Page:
Director: Roman Polanski
Set in the 1930s, Chinatown unfolds in sunshine, palm trees and lavish houses – a city we might imagine in retro Hollywood movies had they ever ventured out of the studios. Robert Towne’s original screenplay sends a private-eye after an errant husband, then threads together historical revelations about LA’s fragile infrastructure with moral turpitude so vile we can barely see it coming.
We take the point that this is also a story about the now, posing questions about money and power that never go away. At its centre is a stellar turn from Jack Nicholson – knowing, assured, and a terrier in pursuit of the truth – alongside remarkable work from Faye Dunaway, who changes from diva to broken soul at the twitch of an eyelash. Shot three years before director Roman Polanski pleaded guilty to a child sex charge then fled the US, the result shows the filmmaker at his peak, its unblinking look into the heart of American darkness still a white-knuckle moment.
Night Moves (1975)
Director: Arthur Penn
Gene Hackman’s Harry Moseby is a man who likes working out puzzles, but the world is complex for a 70s private eye. On the trail of a missing teenage girl (Melanie Griffith making her debut in a clothes-averse nymphet role that wouldn’t be tenable today), he runs across an illicit smuggling operation and a dead body in a sunken boat, all the while struggling to comprehend why his marriage is falling apart.
Scots screenwriter Alan Sharp’s dialogue offers next-level accomplishment, articulating the gnarly adult emotions of a fraying mature couple as a dizzying thriller plot circles around them. There’s an unsettling feeling that understanding is theoretically possible yet nowhere to be found in this treacherous setting. Pointedly, Hackman pores over a significant chess game when a great champion unaccountably failed to spot his opponent’s winning strategy. It all builds to a climactic overhead shot that’s among the most emblematic moments of 70s Hollywood’s brow-furrowing greatness.
Blood Simple (1984)
Director: Joel Coen
The Coen brothers’ micro-budget debut shows just what’s possible with a handful of locations and a script packed with great ideas. Having proved that dodgy bar owner Dan Hedaya’s wife has been unfaithful, shabby Texan gumshoe M. Emmet Walsh is assigned by him to kill her, but key to the movie is how the Coens weaponise the character of the private eye – who cunningly exploits the situation with an unexpectedly placed bullet. Chaos ensues, animated by a body that just won’t stay dead and bad decisions made by key characters unaware that Walsh is evil personified in a cream-coloured leisure suit.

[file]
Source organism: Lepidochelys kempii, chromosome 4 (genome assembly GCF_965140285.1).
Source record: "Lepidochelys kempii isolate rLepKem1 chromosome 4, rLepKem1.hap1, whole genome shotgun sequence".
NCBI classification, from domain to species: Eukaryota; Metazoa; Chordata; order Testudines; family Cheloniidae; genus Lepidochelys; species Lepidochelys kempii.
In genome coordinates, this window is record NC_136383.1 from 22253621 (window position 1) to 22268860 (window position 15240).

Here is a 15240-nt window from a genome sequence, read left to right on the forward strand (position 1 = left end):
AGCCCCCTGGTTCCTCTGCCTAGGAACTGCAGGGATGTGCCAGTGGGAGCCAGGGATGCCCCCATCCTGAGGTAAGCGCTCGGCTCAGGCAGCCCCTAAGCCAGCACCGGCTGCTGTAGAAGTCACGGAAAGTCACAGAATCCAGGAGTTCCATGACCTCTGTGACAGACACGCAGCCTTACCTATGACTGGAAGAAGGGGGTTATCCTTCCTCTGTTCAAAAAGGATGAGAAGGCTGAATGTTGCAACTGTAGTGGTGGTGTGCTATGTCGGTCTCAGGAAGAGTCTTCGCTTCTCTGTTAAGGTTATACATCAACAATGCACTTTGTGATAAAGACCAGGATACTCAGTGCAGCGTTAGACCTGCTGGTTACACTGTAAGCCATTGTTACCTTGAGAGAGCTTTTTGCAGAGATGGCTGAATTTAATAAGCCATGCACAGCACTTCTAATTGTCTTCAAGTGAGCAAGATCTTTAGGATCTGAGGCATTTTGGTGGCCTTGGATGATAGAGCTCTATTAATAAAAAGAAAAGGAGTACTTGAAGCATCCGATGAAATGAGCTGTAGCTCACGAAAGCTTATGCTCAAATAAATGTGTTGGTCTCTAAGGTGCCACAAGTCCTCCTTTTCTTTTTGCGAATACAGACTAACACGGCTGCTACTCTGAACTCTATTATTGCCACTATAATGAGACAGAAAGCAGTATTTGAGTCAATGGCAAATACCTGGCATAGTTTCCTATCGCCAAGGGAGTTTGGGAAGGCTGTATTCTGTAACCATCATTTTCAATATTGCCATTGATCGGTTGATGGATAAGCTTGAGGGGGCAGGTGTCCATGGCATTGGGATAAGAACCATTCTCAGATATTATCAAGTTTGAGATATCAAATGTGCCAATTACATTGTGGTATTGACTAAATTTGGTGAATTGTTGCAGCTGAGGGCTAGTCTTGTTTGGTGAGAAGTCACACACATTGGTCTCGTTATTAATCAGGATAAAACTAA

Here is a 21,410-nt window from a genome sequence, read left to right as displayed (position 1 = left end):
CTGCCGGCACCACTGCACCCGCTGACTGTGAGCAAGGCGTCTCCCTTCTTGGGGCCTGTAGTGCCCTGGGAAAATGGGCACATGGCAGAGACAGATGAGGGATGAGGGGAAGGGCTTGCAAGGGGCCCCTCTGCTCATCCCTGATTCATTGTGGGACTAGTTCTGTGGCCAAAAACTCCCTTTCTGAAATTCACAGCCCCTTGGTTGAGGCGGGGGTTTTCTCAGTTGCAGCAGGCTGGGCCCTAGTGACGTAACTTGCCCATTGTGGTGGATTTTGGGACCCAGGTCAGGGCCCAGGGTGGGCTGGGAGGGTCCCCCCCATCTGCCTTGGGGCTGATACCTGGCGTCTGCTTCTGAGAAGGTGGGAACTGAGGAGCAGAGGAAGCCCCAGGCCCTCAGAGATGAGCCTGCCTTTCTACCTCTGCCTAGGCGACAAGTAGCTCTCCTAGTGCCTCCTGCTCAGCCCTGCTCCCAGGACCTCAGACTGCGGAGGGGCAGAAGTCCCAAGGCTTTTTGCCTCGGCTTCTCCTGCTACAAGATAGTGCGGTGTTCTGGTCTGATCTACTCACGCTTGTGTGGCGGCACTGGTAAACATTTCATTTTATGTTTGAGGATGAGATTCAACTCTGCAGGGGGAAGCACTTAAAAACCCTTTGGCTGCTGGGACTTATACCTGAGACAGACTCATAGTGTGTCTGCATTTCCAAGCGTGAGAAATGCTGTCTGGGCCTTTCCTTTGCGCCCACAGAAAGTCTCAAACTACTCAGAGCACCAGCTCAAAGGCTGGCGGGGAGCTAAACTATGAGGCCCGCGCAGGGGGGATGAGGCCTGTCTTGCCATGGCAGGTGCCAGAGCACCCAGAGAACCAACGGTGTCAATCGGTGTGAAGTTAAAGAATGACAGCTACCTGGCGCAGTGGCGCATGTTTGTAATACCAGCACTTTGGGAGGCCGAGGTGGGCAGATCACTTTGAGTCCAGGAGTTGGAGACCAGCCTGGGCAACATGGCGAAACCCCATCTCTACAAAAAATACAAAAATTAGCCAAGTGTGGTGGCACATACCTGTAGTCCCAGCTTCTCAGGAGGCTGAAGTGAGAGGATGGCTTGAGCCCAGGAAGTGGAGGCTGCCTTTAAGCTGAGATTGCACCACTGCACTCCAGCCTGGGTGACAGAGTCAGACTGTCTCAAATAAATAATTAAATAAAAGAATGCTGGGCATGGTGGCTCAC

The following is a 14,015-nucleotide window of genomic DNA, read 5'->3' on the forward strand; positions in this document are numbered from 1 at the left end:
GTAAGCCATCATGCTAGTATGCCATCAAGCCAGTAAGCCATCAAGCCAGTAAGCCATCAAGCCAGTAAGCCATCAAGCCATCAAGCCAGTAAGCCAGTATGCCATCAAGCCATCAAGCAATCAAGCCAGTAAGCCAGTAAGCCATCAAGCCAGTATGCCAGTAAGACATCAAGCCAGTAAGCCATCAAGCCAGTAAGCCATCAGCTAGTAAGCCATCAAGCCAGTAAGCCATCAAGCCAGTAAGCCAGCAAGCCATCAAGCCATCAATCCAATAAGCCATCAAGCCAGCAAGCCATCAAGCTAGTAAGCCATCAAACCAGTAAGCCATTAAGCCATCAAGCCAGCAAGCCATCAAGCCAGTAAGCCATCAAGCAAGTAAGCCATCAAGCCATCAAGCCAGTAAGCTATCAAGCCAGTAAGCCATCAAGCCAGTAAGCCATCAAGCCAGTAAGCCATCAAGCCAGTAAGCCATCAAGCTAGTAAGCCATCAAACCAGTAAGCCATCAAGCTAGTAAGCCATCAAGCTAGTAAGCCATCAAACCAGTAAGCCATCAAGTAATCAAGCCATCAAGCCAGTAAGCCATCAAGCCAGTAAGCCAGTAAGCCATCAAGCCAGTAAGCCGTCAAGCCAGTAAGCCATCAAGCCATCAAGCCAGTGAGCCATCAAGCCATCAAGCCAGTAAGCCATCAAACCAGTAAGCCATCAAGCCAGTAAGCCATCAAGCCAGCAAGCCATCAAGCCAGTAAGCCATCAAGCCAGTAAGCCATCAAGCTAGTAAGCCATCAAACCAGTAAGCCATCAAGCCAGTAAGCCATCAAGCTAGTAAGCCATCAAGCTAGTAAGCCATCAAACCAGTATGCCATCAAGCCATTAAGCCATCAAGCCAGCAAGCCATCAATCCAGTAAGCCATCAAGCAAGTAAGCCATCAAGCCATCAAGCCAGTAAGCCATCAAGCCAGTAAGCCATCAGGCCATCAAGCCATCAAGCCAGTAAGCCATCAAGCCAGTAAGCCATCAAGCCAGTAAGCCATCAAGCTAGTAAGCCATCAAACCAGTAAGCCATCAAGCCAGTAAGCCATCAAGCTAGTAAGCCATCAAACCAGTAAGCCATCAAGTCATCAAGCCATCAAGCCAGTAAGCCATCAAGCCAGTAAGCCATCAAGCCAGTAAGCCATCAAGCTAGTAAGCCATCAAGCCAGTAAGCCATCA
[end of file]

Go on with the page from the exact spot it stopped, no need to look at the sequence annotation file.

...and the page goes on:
The Coens have long since demonstrated there’s hardly a genre they can’t freshen up by combining knowledge of movie lore with out-of-the-box thinking, and this set the template. Plus there’s the remarkable sight of a twentysomething Frances McDormand in her very first screen role, projecting a fresh-faced innocence far removed from the knowing presence of today’s seasoned multi-award winner.
Under the Silver Lake (2018)
Director: David Robert Mitchell
Set in 2012 (a dialogue reference to the demise of US TV pop show legend Dick Clark is a subtle giveaway), this isn’t actually a private eye movie per se, but after myriad small-screen outings have done the gumshoe genre to death, it’s a not-dissimilar story about a puzzle-solving investigator seeking a missing girl. Andrew Garfield’s irrepressible likability makes us warm rather more than we should to this work-shy shampoo-dodging wastrel, whose alluring new neighbour disappears without trace. This sends It Follows director David Robert Mitchell down a series of rabbit holes as Garfield burrows deep into sundry LA urban legends, actively seeking out solutions way off the internet search map.
Baulking at the vertiginous over-abundance of data presented to us by the information age, the movie suggests how this drives damaged minds to seek out epochal significance in otherwise trivial minutiae. Although divisive for audiences and critics alike, it’s gradually acquiring cult status, not least for the way it seems to prophesy the rise of terrifying QAnon-style conspiracy theorising.